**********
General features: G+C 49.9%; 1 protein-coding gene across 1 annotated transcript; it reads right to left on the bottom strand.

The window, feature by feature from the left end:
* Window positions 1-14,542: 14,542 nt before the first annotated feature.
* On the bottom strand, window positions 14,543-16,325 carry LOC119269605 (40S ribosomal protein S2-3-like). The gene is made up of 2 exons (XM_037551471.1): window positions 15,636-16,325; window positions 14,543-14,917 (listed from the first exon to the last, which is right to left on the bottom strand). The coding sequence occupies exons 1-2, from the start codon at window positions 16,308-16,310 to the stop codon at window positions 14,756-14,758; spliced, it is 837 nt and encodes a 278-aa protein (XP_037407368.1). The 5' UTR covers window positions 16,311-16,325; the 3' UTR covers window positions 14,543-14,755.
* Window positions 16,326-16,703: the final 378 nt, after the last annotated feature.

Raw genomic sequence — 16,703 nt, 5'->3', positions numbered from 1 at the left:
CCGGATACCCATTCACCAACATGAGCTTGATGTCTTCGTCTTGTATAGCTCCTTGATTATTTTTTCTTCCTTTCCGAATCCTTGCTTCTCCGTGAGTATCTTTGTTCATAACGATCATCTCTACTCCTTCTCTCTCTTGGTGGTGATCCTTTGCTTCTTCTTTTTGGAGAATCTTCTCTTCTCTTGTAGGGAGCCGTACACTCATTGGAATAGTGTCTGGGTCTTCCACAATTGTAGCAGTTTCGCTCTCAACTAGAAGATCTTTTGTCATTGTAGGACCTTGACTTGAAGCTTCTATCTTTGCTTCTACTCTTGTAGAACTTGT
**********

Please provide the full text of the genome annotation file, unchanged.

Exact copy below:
General features: G+C 49.9%; 1 protein-coding gene across 1 annotated transcript; it reads right to left on the bottom strand.

The window, feature by feature from the left end:
* Window positions 1-14,542: 14,542 nt before the first annotated feature.
* On the bottom strand, window positions 14,543-16,325 carry LOC119269605 (40S ribosomal protein S2-3-like). The gene is made up of 2 exons (XM_037551471.1): window positions 15,636-16,325; window positions 14,543-14,917 (listed from the first exon to the last, which is right to left on the bottom strand). The coding sequence occupies exons 1-2, from the start codon at window positions 16,308-16,310 to the stop codon at window positions 14,756-14,758; spliced, it is 837 nt and encodes a 278-aa protein (XP_037407368.1). The 5' UTR covers window positions 16,311-16,325; the 3' UTR covers window positions 14,543-14,755.
* Window positions 16,326-16,703: the final 378 nt, after the last annotated feature.

Raw genomic sequence — 16,703 nt, 5'->3', positions numbered from 1 at the left:
CCGGATACCCATTCACCAACATGAGCTTGATGTCTTCGTCTTGTATAGCTCCTTGATTATTTTTTCTTCCTTTCCGAATCCTTGCTTCTCCGTGAGTATCTTTGTTCATAACGATCATCTCTACTCCTTCTCTCTCTTGGTGGTGATCCTTTGCTTCTTCTTTTTGGAGAATCTTCTCTTCTCTTGTAGGGAGCCGTACACTCATTGGAATAGTGTCTGGGTCTTCCACAATTGTAGCAGTTTCGCTCTCAACTAGAAGATCTTTTGTCATTGTAGGACCTTGACTTGAAGCTTCTATCTTTGCTTCTACTCTTGTAGAACTTGT